Curio is a nuclear waste recycling startup aiming to solve the problem of 2,000 tons of new nuclear waste created in the US each year | tech news

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Energy drives the world. Today, according to US Energy Information and Administration (EIA) data, nuclear power currently provides about 20 percent of US electricity — and 50 percent of carbon-free electricity. However, what is rarely discussed is the total energy life cycle or Life Cycle Analysis (LCA).

Just like other energy sources, nuclear power plants produce waste while generating electricity. After the energy is generated, most of the radioactivity associated with nuclear power remains in the fuel in which it was generated. This waste is classified as high-level radioactive waste, a type of hazardous waste that contains radioactive material.

Unbeknownst to millions of Americans, there is currently no nuclear waste repository in the United States. Instead, nuclear waste is stored in dry drums at the sites of current and former nuclear power plants across the country.

The United States is not alone. Around the world, around 490,000 tons of radioactive spent fuel elements are temporarily stored above ground in basins and drying casks. No spent nuclear fuel anywhere in the world has ever been taken to a repository. Now a California tech startup has embarked on a mission to change that for the better.

Enter Curio, a New York-based nuclear waste recycling start-up focused on commercializing the case for a closed fuel cycle with recycling nuclear waste and unleashing the full potential of the atom. From closing the loop to producing proliferation-hardened alternative fuels for its current fleet of reactors, advanced reactors, nuclear medicine, space applications, and advanced batteries, Curios is unleashing the full potential of the atom.

“The United States generates about 2,000 tons of new nuclear waste annually, in addition to the approximately 86,000 tons already generated. Reprocessing nuclear waste is one way to make it less radioactive, but there is only enough capacity worldwide to reprocess 2,400 tons per year, most of it in France (1,700 tons) and Russia (400 tons).”

Founded in 2020 by Rabbi Yechezkel Moskowitz, Curio specializes in clean energy, a significantly smaller ecological footprint and advanced medicine. In January, Curio named Ed McGinnis CEO. McGinnis worked for the Department of Energy from 1991 to 2021 and has first-hand knowledge of the nuclear waste problem in the United States.

In an interview with CNBC, McGinnis said the company aims to solve the nuclear waste problem for the United States while making valuable products from the used fuel, including fuel for next-generation reactors and isotopes valuable for space batteries and medical processes name a few examples.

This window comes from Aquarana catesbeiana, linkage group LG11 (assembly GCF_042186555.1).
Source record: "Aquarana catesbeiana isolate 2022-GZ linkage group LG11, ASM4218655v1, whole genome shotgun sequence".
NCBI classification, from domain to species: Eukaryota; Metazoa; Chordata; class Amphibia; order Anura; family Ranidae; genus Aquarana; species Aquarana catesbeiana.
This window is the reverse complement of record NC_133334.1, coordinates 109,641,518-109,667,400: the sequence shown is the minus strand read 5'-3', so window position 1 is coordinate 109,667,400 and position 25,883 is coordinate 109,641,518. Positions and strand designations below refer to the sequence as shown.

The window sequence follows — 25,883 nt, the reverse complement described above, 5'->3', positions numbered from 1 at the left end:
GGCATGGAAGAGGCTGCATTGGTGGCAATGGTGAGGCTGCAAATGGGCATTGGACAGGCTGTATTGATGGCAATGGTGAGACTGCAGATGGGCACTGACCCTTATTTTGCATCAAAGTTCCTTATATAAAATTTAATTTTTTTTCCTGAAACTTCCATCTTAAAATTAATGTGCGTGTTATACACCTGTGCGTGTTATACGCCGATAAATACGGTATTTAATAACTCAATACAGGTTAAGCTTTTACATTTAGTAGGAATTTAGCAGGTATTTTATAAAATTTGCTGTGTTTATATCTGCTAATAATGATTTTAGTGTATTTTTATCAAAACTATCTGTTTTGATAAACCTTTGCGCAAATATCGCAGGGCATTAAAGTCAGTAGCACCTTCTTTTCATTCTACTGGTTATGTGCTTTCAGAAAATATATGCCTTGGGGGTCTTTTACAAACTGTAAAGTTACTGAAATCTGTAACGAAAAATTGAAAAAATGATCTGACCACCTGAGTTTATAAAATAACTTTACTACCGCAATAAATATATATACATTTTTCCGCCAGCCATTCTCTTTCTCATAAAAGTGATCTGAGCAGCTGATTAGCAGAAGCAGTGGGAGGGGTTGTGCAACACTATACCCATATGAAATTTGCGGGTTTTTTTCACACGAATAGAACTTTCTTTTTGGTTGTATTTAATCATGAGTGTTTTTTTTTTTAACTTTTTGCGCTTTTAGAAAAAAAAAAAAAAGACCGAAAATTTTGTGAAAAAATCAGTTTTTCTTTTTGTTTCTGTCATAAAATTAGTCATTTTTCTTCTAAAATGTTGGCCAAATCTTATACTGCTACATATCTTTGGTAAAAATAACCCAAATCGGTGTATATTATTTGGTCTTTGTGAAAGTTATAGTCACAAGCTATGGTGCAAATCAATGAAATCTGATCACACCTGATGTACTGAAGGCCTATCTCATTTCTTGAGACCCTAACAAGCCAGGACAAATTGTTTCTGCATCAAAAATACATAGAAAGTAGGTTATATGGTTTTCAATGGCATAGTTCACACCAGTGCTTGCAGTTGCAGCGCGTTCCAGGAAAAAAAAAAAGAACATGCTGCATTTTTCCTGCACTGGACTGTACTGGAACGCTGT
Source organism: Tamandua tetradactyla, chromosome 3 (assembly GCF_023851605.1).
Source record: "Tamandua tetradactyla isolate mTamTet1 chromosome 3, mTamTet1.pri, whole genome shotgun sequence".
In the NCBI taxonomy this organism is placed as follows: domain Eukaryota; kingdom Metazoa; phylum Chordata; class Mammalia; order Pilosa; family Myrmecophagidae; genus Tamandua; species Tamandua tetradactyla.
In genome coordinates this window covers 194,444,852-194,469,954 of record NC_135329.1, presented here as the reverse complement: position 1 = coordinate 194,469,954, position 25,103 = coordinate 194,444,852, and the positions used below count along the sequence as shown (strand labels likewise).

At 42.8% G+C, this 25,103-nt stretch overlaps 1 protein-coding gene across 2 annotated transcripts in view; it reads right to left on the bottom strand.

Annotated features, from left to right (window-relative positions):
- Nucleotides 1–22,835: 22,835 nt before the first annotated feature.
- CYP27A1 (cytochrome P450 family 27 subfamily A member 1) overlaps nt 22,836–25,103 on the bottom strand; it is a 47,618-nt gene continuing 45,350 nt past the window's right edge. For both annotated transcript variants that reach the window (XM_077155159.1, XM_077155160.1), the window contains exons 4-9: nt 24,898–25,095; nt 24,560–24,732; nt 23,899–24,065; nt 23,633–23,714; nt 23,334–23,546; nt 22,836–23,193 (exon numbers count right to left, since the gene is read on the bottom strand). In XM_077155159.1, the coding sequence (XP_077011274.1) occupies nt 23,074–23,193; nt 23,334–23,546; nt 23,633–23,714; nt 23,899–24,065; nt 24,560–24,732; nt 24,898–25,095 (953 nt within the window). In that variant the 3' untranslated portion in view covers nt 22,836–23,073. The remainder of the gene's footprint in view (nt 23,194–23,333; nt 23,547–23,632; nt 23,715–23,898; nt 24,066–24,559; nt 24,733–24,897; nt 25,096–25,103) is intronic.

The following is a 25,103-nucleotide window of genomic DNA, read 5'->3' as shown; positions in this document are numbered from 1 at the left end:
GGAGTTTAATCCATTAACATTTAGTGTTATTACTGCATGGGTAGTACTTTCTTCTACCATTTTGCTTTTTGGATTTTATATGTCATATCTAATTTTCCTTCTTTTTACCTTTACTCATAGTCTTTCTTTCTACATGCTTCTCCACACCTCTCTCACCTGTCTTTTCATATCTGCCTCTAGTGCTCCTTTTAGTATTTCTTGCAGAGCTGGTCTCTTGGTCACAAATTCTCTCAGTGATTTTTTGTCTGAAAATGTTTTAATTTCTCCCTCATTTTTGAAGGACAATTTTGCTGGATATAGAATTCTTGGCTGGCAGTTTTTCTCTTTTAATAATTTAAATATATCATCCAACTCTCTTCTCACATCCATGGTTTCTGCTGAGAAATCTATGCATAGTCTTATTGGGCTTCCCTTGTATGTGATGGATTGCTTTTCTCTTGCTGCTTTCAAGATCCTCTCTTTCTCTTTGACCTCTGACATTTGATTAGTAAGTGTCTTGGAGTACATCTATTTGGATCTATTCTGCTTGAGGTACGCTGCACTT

McGinnis told CNBC that the 10-person startup plans to have a pilot plant up and running in six years and a commercial plant to recycle nuclear waste by 2035. Curio’s commercial facility will have a capacity of 4,000 tons when fully expanded. It will cost $5 billion to build and will be roughly the size of an NFL football stadium.

“We would take ownership of all 86,000 tons and the federal government and the public would never see this highly radioactive material on their books again, we would bear the burden of it,” McGinnis said. “And we would take trash and turn it into products and treasures. That is our business field.”

Unlike the existing process called PUREX (Plutonium Uranium Reduction Extraction) “which, among other things, separates and extracts plutonium in a pure stream,” which may pose a problem under nuclear non-proliferation treaties, Curio’s technology will be different.

“We have a process where we never separate pure plutonium,” McGinnis said. “We will never do that because we want to have a security-hardened proliferation process. We have self-protection built in.”

Meanwhile, Ashutosh Goel, a Rutgers professor who has researched how to deal with nuclear waste using a process called “immobilization,” said Curio’s goals are impressive.

“Yes, Curio’s goal is ambitious. But isn’t that the case with nuclear energy?” Goel told CNBC. “If we are serious about reducing our carbon footprint and meeting the nation’s energy needs, we cannot achieve that goal without nuclear power.”

Curios is one of the few startups solving the nuclear waste problem. Deep Isolation is another tech startup founded by a daughter-father team with the goal of burying nuclear waste and disposing of it safely. Unlike the current approach, Deep Isolation’s nuclear waste solutions offer a sophisticated system that isolates waste from the biosphere.



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